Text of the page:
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Were the majority of lenders right not to pass the full cut in base rates on to their borrowers?

  • 24/02/2003
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Kevin Duffy, Hamptons International I would not castigate lenders for not passing on the full 0...

Kevin Duffy,

Hamptons International

I would not castigate lenders for not passing on the full 0.25% cut. The majority are operating on wafer thin margins in a property market where borrower confidence is pretty fragile. Paradoxically, these conditions are favourable to advisers ‘ because with the standard variable rate (SVR) reductions being so varied the borrower now needs discerning advice more than ever.

We are seeing a move towards the base rate trackers, but my feeling is this is a little belated because we might be at the bottom of the curve. Five-year fixed rates represent incredible value now, but certainly in the South East the client’s desire for more affordable, two-year products is still winning out.

Roger Morris,

EM Financial

Lenders’ margins are getting smaller and smaller, so they will be reluctant to pass on the savings to the client with the same speed they implement a rate rise. Lenders should always pass on the savings to the borrower straight away, but a base rate tracker removes this power and control.

Interest rates will need to drop a further 1% over the next year if we are to have true low inflation, and be competitive in both European and global markets.

And so the banks are in for a hard time, but for a borrower on a base rate tracker, repayments have never been so good. I would always advise the borrower to go for a base rate tracker mortgage. This gives full and total control to the borrower, the rate cut is immediate and the borrower does not rely on the lender to pass on the savings immediately.

Scott Mowbray,

The One account

After 14 months without a change in interest rates the decision to cut them to a 48-year low caught almost everyone off guard.

One of the reasons the Monetary Policy Committee (MPC) gave for slashing the base rate was weaker demand both at home and abroad. And one way to stimulate domestic consumer demand is cheaper mortgages.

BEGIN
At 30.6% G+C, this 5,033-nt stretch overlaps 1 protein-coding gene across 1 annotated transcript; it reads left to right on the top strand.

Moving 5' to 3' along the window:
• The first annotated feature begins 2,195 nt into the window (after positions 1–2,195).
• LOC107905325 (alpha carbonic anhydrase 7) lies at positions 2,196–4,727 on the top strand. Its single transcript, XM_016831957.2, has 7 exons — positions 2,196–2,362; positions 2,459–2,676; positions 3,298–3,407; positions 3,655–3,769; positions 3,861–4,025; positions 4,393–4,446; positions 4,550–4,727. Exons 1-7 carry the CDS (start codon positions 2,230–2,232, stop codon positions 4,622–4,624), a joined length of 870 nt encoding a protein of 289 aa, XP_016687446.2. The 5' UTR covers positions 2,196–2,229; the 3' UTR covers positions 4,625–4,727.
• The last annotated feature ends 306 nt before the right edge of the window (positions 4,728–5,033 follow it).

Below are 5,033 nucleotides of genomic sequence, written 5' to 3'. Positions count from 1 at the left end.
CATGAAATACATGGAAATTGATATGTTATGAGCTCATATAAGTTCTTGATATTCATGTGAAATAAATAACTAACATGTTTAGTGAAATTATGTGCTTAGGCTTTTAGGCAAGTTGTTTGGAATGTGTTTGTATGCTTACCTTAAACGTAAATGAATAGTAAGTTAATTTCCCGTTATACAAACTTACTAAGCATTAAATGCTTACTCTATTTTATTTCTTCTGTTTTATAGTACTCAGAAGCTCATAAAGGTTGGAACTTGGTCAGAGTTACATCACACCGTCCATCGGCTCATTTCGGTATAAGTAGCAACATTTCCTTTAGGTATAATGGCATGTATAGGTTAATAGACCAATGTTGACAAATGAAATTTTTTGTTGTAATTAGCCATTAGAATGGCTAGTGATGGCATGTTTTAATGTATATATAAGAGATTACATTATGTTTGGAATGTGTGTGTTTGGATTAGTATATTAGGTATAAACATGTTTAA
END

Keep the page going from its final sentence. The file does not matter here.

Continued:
A full rate cut of 0.25% will lop more than £20 a month off a £100,000 home-loan.

However, the reaction from lenders was mixed. Some decided to offer a partial rate cut, others delayed making a decision at all and at the time of writing only two lenders have passed on the benefit in full, The One account and Sainsbury’s Bank.

The One account is fairly priced to allow it to pass on rate cuts to its customers whenever the MPC announces such a decision. The inability to pass on rate cuts immediately and in full is synonymous with loss-leading pricing strategies.

Linda Will,


Limiting mortgage rate reductions by making reference to savings rates is an argument often put forward by lenders. This is because the interest rates for some savings accounts may already be at a minimum level, or have guarantees applying, meaning they cannot be moved.

As rates fall, savers increasingly look to protect their savings. The consequence is a move to higher paying accounts, increasing the cost to the providers. It is therefore inevitable lenders have sought to protect their position and limit the mortgage rate reductions.

The decision to switch to fixed or variable rates should be delayed for a week or two, as lenders are likely to re-price mortgage products due to falling money market rates.

Jeff Knight,

Sun Bank

Expecting interest rates to reduce in line with drops in BBR over-simplifies the model lenders use when pricing products. In reality other factors are considered when setting prices. These include corporate objectives, funding, product design, competitive position, internal resources, demand, distribution, profitability and effects on savers, if appropriate.

In a competitive environment lenders should be free to make their own pricing decisions that take into account all relevant factors, both from a micro and macro perspective.

Having said all that, from the point of view of the borrower, tracker products (for example, those that track the BBR or are tied to Libor) do provide greater transparency. But despite this it is not the rate alone that determines the suitability of a product.

Paul Fincham,


As in any industry lenders price their products in line with their peers. This is balanced against giving borrowers the best deal possible, offering savers a return on their deposit and making a profit. In a low interest rate environment, such as we have today, it is an incredibly tough balancing act.

Therefore which products borrowers should opt for depends on individual circumstances. Some borrowers will take out a tracker product to ensure they feel the benefit of any further rate reductions.

However, fixed rate mortgages are becoming increasingly attractive. Borrowers are keen to tap into the certainty a fixed rate mortgage offers and we are seeing a growing appetite for this product.

Matthew Bright,


For a lender not to pass on all of a base rate cut could be thought of as profiteering, however, they never promise to do so and, as the majority are plcs, they have to act both in their shareholders’ interest and that of the customer. But advisers share some responsibility for borrowers being on an SVR, particularly with the choice we have in a competitive market.

The overall message should be that now is a good time to remortgage to trackers or fixed/capped rates. Redemption penalties aside, there are not many good reasons for any borrower remaining on an SVR.

Also when advising on purchases, advisers should consi der the advantages of BBR trackers and fixed rates, such as the new products recently launched by Woolwich.


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